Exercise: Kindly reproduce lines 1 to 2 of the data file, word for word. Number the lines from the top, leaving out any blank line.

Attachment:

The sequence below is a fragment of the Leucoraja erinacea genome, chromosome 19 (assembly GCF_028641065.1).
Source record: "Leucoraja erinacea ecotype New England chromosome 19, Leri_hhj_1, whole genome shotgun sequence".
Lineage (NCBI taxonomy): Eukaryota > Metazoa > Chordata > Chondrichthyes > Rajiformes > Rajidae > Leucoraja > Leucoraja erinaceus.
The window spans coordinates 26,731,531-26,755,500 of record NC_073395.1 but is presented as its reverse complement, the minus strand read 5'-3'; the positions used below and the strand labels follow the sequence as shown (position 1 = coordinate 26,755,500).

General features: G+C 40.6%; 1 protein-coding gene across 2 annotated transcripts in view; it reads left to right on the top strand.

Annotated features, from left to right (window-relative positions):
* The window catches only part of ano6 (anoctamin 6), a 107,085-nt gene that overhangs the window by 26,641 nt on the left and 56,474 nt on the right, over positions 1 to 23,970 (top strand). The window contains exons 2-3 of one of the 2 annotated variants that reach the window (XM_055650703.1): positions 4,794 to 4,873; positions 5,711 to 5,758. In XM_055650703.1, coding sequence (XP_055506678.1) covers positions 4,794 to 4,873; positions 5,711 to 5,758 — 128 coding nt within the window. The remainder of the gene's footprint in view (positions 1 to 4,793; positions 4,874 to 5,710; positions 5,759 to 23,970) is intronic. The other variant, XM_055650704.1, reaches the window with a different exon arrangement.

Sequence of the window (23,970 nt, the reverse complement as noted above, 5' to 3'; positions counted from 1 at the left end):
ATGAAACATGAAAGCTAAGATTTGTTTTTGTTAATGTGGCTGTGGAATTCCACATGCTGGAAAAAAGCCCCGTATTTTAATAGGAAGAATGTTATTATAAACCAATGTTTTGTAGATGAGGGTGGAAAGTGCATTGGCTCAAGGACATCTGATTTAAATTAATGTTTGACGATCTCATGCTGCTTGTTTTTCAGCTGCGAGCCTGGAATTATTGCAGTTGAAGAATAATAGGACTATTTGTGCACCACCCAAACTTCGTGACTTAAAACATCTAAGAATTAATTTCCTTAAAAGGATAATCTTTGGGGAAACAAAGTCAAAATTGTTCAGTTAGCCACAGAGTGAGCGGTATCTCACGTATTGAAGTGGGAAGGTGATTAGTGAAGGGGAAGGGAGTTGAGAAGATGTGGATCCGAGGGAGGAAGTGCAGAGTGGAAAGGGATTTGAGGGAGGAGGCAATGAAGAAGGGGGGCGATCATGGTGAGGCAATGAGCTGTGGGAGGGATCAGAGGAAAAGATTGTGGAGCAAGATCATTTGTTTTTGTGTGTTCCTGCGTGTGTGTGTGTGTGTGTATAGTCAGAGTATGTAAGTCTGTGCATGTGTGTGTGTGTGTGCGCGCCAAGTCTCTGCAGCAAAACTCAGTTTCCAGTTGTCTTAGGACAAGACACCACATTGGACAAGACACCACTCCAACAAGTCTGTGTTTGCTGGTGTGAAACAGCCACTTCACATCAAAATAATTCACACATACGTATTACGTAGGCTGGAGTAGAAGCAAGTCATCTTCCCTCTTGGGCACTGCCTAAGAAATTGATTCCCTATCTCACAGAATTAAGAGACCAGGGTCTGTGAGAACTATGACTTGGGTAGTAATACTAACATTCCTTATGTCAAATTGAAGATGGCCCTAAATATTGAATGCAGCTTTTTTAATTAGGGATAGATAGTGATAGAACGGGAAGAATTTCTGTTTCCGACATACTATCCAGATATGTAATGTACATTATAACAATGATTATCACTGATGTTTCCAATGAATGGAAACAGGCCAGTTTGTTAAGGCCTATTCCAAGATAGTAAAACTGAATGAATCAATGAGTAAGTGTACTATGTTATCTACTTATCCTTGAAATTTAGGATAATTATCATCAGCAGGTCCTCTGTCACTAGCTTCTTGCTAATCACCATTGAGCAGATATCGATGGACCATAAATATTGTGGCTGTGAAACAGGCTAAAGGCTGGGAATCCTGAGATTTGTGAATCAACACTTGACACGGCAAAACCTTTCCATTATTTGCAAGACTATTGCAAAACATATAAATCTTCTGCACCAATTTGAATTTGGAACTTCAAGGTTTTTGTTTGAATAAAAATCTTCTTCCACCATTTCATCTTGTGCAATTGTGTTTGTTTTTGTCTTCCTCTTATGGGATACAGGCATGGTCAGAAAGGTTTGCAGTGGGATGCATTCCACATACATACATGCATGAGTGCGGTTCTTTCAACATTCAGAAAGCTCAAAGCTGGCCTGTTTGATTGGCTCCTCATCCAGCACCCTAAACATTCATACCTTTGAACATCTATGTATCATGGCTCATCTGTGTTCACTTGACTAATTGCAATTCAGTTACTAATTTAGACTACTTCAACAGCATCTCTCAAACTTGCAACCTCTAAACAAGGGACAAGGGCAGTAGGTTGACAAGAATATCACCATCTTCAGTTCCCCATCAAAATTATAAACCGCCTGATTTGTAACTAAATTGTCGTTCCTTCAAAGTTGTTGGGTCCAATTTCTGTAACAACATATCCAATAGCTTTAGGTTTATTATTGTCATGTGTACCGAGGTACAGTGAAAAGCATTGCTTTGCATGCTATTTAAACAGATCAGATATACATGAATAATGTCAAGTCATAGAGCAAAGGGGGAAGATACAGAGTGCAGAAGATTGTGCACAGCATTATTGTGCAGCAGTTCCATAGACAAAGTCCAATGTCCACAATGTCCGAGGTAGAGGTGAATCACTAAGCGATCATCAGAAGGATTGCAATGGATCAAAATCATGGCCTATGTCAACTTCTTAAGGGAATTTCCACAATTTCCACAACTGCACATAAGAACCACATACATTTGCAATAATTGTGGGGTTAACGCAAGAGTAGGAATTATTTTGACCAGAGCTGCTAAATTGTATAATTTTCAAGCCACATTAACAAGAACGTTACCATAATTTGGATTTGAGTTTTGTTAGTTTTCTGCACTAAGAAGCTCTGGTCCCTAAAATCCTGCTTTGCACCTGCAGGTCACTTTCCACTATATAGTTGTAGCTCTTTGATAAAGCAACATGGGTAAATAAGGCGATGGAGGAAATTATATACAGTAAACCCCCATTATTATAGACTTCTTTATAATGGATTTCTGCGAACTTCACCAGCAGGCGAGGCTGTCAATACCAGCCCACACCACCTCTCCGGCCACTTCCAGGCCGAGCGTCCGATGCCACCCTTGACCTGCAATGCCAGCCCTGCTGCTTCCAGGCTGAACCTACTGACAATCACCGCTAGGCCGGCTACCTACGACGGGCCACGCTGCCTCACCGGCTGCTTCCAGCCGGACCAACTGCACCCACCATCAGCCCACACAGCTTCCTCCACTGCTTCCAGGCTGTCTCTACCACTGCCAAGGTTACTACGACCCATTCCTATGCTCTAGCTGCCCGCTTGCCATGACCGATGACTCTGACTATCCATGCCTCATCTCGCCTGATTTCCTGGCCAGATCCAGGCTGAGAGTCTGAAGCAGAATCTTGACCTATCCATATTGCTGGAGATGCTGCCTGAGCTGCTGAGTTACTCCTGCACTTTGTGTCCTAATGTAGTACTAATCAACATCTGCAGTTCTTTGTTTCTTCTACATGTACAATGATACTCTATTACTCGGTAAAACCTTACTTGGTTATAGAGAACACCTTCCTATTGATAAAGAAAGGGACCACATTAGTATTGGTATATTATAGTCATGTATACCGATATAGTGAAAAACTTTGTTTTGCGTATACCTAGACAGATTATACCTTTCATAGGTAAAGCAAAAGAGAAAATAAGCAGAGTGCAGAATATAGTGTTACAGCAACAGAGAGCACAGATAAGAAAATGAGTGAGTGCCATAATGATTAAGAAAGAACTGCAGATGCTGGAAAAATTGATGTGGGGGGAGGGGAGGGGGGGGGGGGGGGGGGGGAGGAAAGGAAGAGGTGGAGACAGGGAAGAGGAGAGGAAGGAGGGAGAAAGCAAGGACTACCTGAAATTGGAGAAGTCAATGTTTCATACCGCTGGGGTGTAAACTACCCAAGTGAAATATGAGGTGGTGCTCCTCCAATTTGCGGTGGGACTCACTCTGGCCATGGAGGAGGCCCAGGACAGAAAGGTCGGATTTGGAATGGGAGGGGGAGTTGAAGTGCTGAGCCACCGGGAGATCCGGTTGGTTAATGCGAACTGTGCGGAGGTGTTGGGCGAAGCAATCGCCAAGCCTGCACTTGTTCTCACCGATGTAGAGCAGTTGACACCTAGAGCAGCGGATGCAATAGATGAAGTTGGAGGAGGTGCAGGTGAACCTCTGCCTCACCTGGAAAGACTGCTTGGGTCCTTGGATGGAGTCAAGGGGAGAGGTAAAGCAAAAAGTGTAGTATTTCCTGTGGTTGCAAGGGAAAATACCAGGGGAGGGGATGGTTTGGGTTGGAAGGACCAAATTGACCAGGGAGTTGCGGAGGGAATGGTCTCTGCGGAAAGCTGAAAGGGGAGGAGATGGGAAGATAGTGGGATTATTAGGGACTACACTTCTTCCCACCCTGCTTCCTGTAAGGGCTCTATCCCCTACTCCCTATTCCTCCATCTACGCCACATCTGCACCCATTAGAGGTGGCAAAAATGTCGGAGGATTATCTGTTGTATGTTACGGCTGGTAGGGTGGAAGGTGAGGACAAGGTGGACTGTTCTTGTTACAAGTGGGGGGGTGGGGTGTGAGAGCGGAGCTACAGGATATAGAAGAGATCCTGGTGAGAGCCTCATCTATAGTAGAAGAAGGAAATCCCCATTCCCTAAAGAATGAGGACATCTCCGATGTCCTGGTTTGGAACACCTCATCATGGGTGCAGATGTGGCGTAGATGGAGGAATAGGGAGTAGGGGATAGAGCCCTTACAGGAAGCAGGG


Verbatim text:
The sequence below is a fragment of the Leucoraja erinacea genome, chromosome 19 (assembly GCF_028641065.1).
Source record: "Leucoraja erinacea ecotype New England chromosome 19, Leri_hhj_1, whole genome shotgun sequence".